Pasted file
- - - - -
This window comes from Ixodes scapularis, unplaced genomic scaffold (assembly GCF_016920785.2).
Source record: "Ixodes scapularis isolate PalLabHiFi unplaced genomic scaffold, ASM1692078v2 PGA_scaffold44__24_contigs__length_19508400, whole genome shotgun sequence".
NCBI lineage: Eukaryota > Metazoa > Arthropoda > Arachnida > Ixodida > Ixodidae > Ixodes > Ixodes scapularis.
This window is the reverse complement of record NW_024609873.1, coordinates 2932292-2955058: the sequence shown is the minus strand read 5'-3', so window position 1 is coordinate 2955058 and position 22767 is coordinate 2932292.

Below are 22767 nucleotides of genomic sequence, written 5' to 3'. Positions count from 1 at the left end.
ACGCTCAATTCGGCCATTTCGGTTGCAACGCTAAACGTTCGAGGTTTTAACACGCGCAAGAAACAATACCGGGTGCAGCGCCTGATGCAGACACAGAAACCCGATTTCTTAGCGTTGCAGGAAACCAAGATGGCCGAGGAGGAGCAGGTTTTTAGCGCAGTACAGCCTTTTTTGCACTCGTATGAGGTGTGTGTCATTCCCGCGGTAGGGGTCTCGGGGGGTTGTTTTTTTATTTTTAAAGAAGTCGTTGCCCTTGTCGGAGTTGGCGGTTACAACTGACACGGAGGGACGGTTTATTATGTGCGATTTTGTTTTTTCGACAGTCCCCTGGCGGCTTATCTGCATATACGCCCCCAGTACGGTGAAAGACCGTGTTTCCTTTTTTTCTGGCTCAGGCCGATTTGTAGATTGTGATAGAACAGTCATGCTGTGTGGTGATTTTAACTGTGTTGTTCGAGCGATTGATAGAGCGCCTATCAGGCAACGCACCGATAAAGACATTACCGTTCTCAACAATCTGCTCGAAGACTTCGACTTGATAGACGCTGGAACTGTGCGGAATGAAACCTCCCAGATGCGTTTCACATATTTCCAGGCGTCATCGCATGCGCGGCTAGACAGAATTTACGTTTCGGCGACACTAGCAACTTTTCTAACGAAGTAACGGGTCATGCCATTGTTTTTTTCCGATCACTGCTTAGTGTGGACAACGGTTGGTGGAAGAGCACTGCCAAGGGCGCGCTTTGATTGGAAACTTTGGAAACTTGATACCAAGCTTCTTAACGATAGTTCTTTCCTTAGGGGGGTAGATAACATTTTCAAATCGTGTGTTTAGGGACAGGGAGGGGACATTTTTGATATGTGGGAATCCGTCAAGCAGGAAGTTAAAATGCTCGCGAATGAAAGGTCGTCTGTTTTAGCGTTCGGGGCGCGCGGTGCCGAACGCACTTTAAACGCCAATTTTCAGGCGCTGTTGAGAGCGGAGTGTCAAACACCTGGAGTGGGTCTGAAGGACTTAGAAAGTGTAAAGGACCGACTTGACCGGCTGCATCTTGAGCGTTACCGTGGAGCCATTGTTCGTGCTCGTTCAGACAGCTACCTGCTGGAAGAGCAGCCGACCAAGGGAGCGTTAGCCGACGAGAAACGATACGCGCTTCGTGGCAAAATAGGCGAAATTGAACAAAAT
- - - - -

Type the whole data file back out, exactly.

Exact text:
This window comes from Ixodes scapularis, unplaced genomic scaffold (assembly GCF_016920785.2).
Source record: "Ixodes scapularis isolate PalLabHiFi unplaced genomic scaffold, ASM1692078v2 PGA_scaffold44__24_contigs__length_19508400, whole genome shotgun sequence".
NCBI lineage: Eukaryota > Metazoa > Arthropoda > Arachnida > Ixodida > Ixodidae > Ixodes > Ixodes scapularis.
This window is the reverse complement of record NW_024609873.1, coordinates 2932292-2955058: the sequence shown is the minus strand read 5'-3', so window position 1 is coordinate 2955058 and position 22767 is coordinate 2932292.

Below are 22767 nucleotides of genomic sequence, written 5' to 3'. Positions count from 1 at the left end.
ACGCTCAATTCGGCCATTTCGGTTGCAACGCTAAACGTTCGAGGTTTTAACACGCGCAAGAAACAATACCGGGTGCAGCGCCTGATGCAGACACAGAAACCCGATTTCTTAGCGTTGCAGGAAACCAAGATGGCCGAGGAGGAGCAGGTTTTTAGCGCAGTACAGCCTTTTTTGCACTCGTATGAGGTGTGTGTCATTCCCGCGGTAGGGGTCTCGGGGGGTTGTTTTTTTATTTTTAAAGAAGTCGTTGCCCTTGTCGGAGTTGGCGGTTACAACTGACACGGAGGGACGGTTTATTATGTGCGATTTTGTTTTTTCGACAGTCCCCTGGCGGCTTATCTGCATATACGCCCCCAGTACGGTGAAAGACCGTGTTTCCTTTTTTTCTGGCTCAGGCCGATTTGTAGATTGTGATAGAACAGTCATGCTGTGTGGTGATTTTAACTGTGTTGTTCGAGCGATTGATAGAGCGCCTATCAGGCAACGCACCGATAAAGACATTACCGTTCTCAACAATCTGCTCGAAGACTTCGACTTGATAGACGCTGGAACTGTGCGGAATGAAACCTCCCAGATGCGTTTCACATATTTCCAGGCGTCATCGCATGCGCGGCTAGACAGAATTTACGTTTCGGCGACACTAGCAACTTTTCTAACGAAGTAACGGGTCATGCCATTGTTTTTTTCCGATCACTGCTTAGTGTGGACAACGGTTGGTGGAAGAGCACTGCCAAGGGCGCGCTTTGATTGGAAACTTTGGAAACTTGATACCAAGCTTCTTAACGATAGTTCTTTCCTTAGGGGGGTAGATAACATTTTCAAATCGTGTGTTTAGGGACAGGGAGGGGACATTTTTGATATGTGGGAATCCGTCAAGCAGGAAGTTAAAATGCTCGCGAATGAAAGGTCGTCTGTTTTAGCGTTCGGGGCGCGCGGTGCCGAACGCACTTTAAACGCCAATTTTCAGGCGCTGTTGAGAGCGGAGTGTCAAACACCTGGAGTGGGTCTGAAGGACTTAGAAAGTGTAAAGGACCGACTTGACCGGCTGCATCTTGAGCGTTACCGTGGAGCCATTGTTCGTGCTCGTTCAGACAGCTACCTGCTGGAAGAGCAGCCGACCAAGGGAGCGTTAGCCGACGAGAAACGATACGCGCTTCGTGGCAAAATAGGCGAAATTGAACAAAAT